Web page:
Fort McCoy ArtiFACT: Collaborative stewardship
Seibert stakes and earthen berms are shown around an archaeological site on Sept. 1, 2020, at Fort McCoy, Wis. The stakes and berms are set up around 17 archaeological sites at Fort McCoy. (Contributed photo) (Photo Credit: Courtesy) VIEW ORIGINAL

Fort McCoy includes approximately 60,000 acres within its boundary, and numerous and diverse natural and cultural resources can be found throughout the installation's lands.

And while the primary mission of the installation is to support training, personnel, and equipment readiness, Fort McCoy also has an important role as a steward for the public to these lands and the precious natural and cultural resources within. Fort McCoy has long been a leader in thoughtful resource management.

It has now been 50 years since the one millionth tree was planted at Fort McCoy to mark the 10-year anniversary of the Army Forestry Program, and those 50 years have seen many awards and accolades come to the hard working men and women of the Natural Resources Branch and the Environmental Division of the Fort McCoy Directorate of Public Works.

Stewardship and effective resource management requires careful planning and thoughtful execution, and few are better suited to assist in these measures than the Integrated Training Area Management (ITAM) staff with the Fort McCoy Directorate of Plans, Training, Mobilization and Security (DPTMS).

The Land Rehabilitation and Maintenance (LRAM) and ITAM staff with DPTMS have been collaborating with Natural Resources Branch staff for years to ensure good stewardship of precious natural and cultural resources, but also recent efforts to ensure the protection of irreplaceable cultural resources are demonstrating how collaboration breeds excellence.

Over the past three years, LRAM personnel and the rest of ITAM employees have incorporated cultural resources management in planning their projects at a level that was unprecedented at Fort McCoy previously. They're working to address potential concerns and conflicts in the earliest stages of project development — a critical step that helps avoid delays later on down the line.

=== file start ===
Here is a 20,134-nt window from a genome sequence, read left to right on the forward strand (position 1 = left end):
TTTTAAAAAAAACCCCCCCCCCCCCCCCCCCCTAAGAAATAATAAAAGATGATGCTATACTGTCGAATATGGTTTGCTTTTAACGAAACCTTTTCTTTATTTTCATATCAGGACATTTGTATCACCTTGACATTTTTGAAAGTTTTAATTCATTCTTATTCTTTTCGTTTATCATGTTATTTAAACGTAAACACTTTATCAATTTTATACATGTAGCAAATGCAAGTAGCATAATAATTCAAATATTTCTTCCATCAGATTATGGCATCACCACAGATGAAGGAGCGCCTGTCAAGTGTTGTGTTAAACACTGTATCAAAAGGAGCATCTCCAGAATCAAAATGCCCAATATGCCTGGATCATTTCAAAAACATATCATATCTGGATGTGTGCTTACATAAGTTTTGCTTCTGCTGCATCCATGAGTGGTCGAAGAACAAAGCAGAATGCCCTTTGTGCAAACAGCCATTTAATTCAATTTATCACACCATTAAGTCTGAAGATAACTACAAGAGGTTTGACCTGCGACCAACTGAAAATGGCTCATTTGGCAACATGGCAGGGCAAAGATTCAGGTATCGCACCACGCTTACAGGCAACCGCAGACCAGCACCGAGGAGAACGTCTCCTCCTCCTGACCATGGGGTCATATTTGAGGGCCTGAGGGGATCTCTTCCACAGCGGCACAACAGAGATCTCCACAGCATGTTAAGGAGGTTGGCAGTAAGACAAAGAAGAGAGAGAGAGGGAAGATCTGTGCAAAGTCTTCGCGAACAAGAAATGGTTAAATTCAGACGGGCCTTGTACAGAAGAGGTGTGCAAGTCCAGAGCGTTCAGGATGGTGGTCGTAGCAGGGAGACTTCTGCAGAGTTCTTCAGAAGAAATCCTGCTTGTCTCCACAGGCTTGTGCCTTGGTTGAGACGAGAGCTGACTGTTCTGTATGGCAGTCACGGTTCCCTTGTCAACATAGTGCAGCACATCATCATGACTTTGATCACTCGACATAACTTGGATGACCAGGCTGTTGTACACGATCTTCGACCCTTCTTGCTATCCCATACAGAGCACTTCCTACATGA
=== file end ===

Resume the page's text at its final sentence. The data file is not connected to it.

They have also made significant investments to protect cultural resources at Fort McCoy through funding, manpower, materials, and equipment. (Note: The related picture accompanying this article is a demonstration of two aspects of these investments — Seibert stakes and earthen berms.)

LRAM staff have placed hundreds of Seibert stakes around 17 archaeological sites at Fort McCoy which have two things in common — historic or prehistoric significance and data recovery potential to merit inclusion in the National Register of Historic Places, and, a history of inadvertent training impacts.

Seibert stakes are in common use at installations across the country and the globe, and alert military personnel quickly and easily in all field conditions to areas which are out of bounds for training activities and impacts.

Fort McCoy LRAM staff have gone a step further and created earthen berms around the outside edge of the existing site boundary of several sites to prevent vehicle traffic without restricting foot traffic. These berms resolutely reinforce the “out-of-bounds” message of the Seibert stakes placed at those sites.

Fort McCoy cultural resources management staff have long tried to protect the archaeological sites without resorting to placing signage around archaeological sites. While such signs can be informative and help conscientious visitors avoid damaging irreplaceable historic and prehistoric resources, an alternative interpretation is that they serve as a bright red X on a treasure map for looters who would seek to profit off of the heritage which should benefit all of the public.

Seibert stakes, however, do not make any mention of what resource they are placed to protect, they simply mark areas which ought to be avoided. LRAM staff have also made avoiding archaeological sites a priority in other ways, including the creation of new maneuver corridors to bypass archaeological sites which have had existing maneuver trails running adjacent to or through them for decades.

Continuing these efforts in the future will eventually lead to a level of stewardship for the cultural resources of Fort McCoy that is unsurpassed across the armed forces.

All archaeological work conducted at Fort McCoy was sponsored by the Directorate of Public Works Environmental Division Natural Resources Branch. Visitors and employees are reminded they should not collect artifacts on Fort McCoy or other government lands and leave the digging to the professionals.

Any individual who excavates, removes, damages, or otherwise alters or defaces any historic or prehistoric site, artifact, or object of antiquity on Fort McCoy is in violation of federal law.

The discovery of any archaeological artifact should be reported to the Directorate of Public Works Environmental Division Natural Resources Branch.

(Article prepared by the Fort McCoy Archaeology Team.)